And here we are again, another Wednesday, another flash. This time I was inspired by the phrase, "It's a fact of life." Enjoy!!
Fortitude Part 15
“It’s a fact of life, Will.”
“Not the life you should have,” I said. I’d escaped following in my father’s footsteps by nature of my birth, the very thing that trapped Teddy in his life. Apprenticeship within the family was a poor system.
But individuality was seldom a trait celebrated in the city. Duty, familial honor, strict adherence to tradition… all prized above following one’s dreams or personal ambitions.
Including Teddy’s desire to tell the tales I’d been so lucky to hear since were small boys. “Come on. We have things to do.” I trailed my fingers in the cup I’d only taken a few sips from. I dabbed the ale at my neck.
“To your parents’?”
My parent’s fete would continue. Teddy’s father would remember, possibly, that he was working with me. Then we would be expected to return to our routines, and any deviation would cause scrutiny we could ill afford.
Not if the truth of this puzzle was to be found.
“We need to find the location of Schvesla’s machine,” I said, as we ambled down the road arm-in-arm again.
“Do you remember my map? The one I showed you down in the tunnel?”
“The path didn’t begin at the entrance to the tunnel. So, we’ll follow it backward.”
Yawning, Teddy asked, “Why did we leave the city anyway, then? How could you be sure that Schvesla hid his codex outside the city walls? Why would he expect those who came after him, those who found refuge here, to leave?”
“It’s only been in our lifetime that the isolation has been complete. My grandfather told me stories he’d been told, of how there were other cities like ours. There was trade and information, even travel for a select few. There are two stars on the map. One for the machine, one for the codex. It only makes sense. And we know the machine is in the city. That much is irrefutable.”
I was tired, and I knew Teddy was exhausted. We’d kept to a grueling pace. As much as I wanted to begin immediately, we couldn’t. We’d be far sharper with rest. Walking, our journey took the better part of an hour. My feet ached in my boots, throbbing and swollen against the leather.
We certainly wove about the walkways and alleys enough to simulate being drunk from drink instead of exhaustion. Our cover story firmly in place, we passed through the front gates and into the courtyard. A servant, water buckets hanging from her shoulders, gasped at the sight of us and hurried away to the side entrance. A man, one of two servants my mother’s family employed to keep up the estate, strode from the same entrance.
I knew better than to try going in the front door, but I made a great pretense at trying. Finally, I allowed him to draw Teddy and me through the narrow halls and stairs until we hit the third floor where I was quartered.
“Your parents have been asking about your whereabouts, Master Will.”
“A few drinks, a few games. A few girls,” I said with a leer. There’d never been any girls, and I saw Teddy wince, even though he’d been with me. I sighed. “I’m quite worn out with the tedium for today though, and need a rest. And a bit of a wash.” Making a face, I plucked at my shirt. “I could go down and announce my presence, though, if they’re that anxious.”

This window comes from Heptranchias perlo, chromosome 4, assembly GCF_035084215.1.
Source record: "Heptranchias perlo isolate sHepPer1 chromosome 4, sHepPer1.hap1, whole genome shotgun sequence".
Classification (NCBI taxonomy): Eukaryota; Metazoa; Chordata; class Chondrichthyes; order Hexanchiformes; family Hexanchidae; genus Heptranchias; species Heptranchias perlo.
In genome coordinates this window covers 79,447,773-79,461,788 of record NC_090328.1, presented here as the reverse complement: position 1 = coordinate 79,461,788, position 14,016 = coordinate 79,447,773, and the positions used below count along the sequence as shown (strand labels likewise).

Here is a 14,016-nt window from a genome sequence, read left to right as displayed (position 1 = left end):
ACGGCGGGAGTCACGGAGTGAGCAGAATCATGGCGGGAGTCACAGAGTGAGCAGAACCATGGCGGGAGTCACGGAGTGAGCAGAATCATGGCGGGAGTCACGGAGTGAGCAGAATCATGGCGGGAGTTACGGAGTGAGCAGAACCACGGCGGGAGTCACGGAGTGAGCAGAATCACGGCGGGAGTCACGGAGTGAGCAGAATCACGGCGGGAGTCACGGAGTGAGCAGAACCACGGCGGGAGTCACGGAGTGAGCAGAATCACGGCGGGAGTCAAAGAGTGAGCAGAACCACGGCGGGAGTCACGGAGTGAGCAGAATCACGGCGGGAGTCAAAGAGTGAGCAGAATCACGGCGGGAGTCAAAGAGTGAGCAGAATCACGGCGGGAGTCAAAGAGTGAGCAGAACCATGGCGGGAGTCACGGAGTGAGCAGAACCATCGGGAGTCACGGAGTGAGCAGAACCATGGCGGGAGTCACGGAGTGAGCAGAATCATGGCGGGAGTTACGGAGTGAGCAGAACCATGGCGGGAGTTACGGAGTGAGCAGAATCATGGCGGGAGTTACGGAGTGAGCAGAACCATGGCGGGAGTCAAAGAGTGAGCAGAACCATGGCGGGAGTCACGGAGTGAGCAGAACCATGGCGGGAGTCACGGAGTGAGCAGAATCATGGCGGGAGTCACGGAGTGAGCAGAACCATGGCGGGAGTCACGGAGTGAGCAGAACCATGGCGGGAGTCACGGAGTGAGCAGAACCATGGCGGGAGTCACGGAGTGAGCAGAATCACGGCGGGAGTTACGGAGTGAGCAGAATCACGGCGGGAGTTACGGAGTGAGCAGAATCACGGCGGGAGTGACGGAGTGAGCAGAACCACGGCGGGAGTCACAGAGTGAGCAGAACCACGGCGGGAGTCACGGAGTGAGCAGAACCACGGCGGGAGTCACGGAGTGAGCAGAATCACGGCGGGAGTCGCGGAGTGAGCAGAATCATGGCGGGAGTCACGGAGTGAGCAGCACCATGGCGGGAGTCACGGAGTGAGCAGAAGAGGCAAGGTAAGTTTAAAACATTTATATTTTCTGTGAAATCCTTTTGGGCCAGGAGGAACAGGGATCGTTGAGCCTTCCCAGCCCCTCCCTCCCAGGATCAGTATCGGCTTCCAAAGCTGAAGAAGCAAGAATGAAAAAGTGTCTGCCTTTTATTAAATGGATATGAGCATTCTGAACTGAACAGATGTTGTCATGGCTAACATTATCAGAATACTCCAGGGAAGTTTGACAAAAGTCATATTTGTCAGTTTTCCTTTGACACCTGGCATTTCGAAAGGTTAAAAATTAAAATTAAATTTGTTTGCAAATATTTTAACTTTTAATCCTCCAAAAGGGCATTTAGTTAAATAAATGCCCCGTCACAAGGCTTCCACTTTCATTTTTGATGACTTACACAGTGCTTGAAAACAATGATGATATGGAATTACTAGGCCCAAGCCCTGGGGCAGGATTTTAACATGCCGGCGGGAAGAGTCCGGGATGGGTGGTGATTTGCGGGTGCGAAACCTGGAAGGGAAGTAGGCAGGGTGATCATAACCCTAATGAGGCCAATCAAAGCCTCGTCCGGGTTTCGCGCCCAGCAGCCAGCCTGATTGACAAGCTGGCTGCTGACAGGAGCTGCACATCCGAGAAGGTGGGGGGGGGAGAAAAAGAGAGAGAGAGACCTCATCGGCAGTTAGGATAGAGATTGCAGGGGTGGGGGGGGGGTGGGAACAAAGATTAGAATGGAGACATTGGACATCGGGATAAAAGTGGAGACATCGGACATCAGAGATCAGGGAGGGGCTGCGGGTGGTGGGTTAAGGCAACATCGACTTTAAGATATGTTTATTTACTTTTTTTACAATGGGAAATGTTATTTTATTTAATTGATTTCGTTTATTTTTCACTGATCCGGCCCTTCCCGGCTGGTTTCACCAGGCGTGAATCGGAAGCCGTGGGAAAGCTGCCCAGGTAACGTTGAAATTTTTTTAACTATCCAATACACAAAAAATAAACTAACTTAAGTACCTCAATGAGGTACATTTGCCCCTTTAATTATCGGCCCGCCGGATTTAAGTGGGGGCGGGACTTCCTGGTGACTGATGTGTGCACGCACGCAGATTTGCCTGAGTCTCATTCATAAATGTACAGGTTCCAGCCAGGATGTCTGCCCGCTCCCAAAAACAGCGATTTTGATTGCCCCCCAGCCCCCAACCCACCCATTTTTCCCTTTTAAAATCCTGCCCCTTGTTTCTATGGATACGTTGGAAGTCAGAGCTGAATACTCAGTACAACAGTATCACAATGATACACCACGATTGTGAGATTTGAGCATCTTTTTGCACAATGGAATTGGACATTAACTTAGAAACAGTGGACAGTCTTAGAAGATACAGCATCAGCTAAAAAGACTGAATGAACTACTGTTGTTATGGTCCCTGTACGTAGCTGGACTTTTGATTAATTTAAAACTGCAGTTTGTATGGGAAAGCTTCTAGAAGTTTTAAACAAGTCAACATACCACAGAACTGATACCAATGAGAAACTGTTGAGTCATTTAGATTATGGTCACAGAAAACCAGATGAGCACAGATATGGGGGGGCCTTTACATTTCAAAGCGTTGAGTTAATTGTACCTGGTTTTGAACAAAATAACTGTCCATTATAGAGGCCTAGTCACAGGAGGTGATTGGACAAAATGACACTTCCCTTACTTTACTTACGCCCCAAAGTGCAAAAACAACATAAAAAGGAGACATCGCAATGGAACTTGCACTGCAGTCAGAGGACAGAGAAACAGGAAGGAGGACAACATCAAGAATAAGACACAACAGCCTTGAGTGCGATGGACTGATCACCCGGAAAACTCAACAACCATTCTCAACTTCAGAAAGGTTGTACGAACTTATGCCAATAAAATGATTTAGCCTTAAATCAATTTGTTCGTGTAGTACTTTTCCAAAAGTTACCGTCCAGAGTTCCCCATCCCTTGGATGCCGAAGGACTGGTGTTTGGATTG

He grimaced. “No, Master Will, I’m sure they’ll be quite busy at the moment. Perhaps in the morning, you can speak with them breakfast?”
Not bloody likely, but I nodded.
“Very good. I shall have baths drawn up, sirs,” Simon said. He bowed slightly. “If you’ll remain in your room, Bettice will bring it all here.”
Once we washed, Teddy and I were out. As I thought, we’d slept the morning away, quite missing breakfast—and any interrogation by my parents. We dressed in fresh clothing and grabbed some food on the way out the kitchen door.
“Where are we going?” Teddy took a bite of his sweet roll, glaze drippings shining on his lips.
“Now we go to the museum. It should be deserted at this time of day. I want to look at Schvesla’s diagrams again.”
Most people were eating lunch, and the front desk was unmanned. The small house Schvesla had lived in was set up as a museum, but was seldom visited by many. I stared around the parlor, examining it visually first.
“What are we looking for?” Teddy asked.
“Secrets. Another hidden compartment, a hidey hole or something. I’ve been thinking. What if the stories about his codex are false? What if there is no other scientist he collaborated with in another city?”
“Didn’t he leave the journals? The originals were in the foyer.”
I raised a finger. “One, no one can say for certain he wrote those. Two, no one can say for certain what is written there, even if he did write it, is the unvarnished truth. We’re here because we suspect our city leaders of being false. Our very landscape outside the city walls proves man does not always care for his fellow humanity, or the cataclysm would never have happened in the first place.
“I already found the map. I want to know if I missed something because I was too sure of the knowledge I thought I had.
“All right. I’m not sure how much help I’ll be, though.” Teddy shrugged, a dissatisfied look on his face.
“I told you before, you don’t give yourself enough credit. I won’t allow you to go into a fugue state here, so just try to focus.”
“That brings it on, sometimes.” Gammas were almost as unheard of as betas, but they were much maligned. Teddy’s father had not helped with his self-worth, at all.
“I believe in you, Teddy,” I reminded him.TBC
Do you think they'll find anything? Find out next week! Now go read some more works by other Briefers: